Would you rely on your friends to diagnose you with any other kind of medical condition if you asked them? Try this at your next gathering:

You: “Hey, friends of mine! You all look great today! What a wonderful world we live in, isn’t it?”

Them: (Confused looks. Someone reaches for pepper spray.)

You: “Well I’m doing just fine. I have a job, a place to live, and I feel like things are going just…just swell. But, and I need you to answer this for me…”

Them: (Casually looking for the nearest exit, scanning for any available help from trust-worthy-looking strangers.)

You: “…do you think I have lupus? I don’t feel like I have lupus, but maybe I do, and I need you to diagnose me. Right now.

How long do you think it will take before you no longer have friends?

If your getting drunk at a party is a “problem,” then what is it a problem of, exactly? Could it be that the party was about as fun as an unexpected and non-consentual genital piercing? Or that everyone there was an insufferable dullard who couldn’t keep up with even the most basic of conversations without diving for their smartphone to look at pictures of other people’s food? We know that sometimes an evening can only be salvaged by going full Jacques Cousteau on a bottle of Ouzo before the host goes into more details about how they “don’t really need to have a baby because my cat is already my little snookiekins!”

Suspect Claim the Second:

But deep down, you suspect you might be drinking too much – even if your relationship with alcohol seems, on the surface, “normal.” And you know what? You might be right.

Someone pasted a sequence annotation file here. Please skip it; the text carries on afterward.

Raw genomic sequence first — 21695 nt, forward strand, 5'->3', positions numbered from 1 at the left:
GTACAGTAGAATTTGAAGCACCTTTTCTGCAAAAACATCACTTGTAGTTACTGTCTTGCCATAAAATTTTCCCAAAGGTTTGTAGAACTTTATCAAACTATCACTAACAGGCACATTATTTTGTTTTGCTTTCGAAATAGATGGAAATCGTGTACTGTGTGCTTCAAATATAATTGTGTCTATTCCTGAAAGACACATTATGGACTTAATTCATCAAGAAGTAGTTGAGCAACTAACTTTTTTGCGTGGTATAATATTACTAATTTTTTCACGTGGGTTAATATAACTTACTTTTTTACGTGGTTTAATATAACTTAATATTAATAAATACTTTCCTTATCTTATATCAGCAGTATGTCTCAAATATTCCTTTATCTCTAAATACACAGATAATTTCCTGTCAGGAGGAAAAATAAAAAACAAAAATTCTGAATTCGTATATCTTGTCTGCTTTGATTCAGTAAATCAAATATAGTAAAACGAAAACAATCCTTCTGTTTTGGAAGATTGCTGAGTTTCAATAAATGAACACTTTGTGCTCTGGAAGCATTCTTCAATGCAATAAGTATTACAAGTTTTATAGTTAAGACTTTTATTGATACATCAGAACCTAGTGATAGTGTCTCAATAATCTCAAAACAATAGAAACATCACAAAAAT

Why They’re Full of It:

Or you could be wrong, because it’s natural to worry about some things, and that means that you’re the thinking sort. That also means that you should be able to make the determination about whether you’re “drinking too much” for yourself.

Deep down, I suspect that I might have been a Viking at some point. That doesn’t mean that reincarnation is true, or that I actually did, at some point, stand bare-chested on a Nordic coast whilst enjoying the lamentations of my enemy’s women after a particularly vigorous raid. My relationship with Viking reincarnation possibilities seems, on the surface, “normal.” And you know what? It still fucking is.

Suspect Claim the Third:

Now, [Dr. Joseph Nowinski] says, he evaluates individuals’ relationship with alcohol on a sliding scale – low risk to mild; moderate to severe. “People sort of move along the spectrum,” Nowinski adds. “There’s no sharp dividing line.” For example, someone can be a low-risk drinker, yet gradually find that as time goes on, he or she has begun to veer into heavy-drinking territory.

Why They’re Full of It: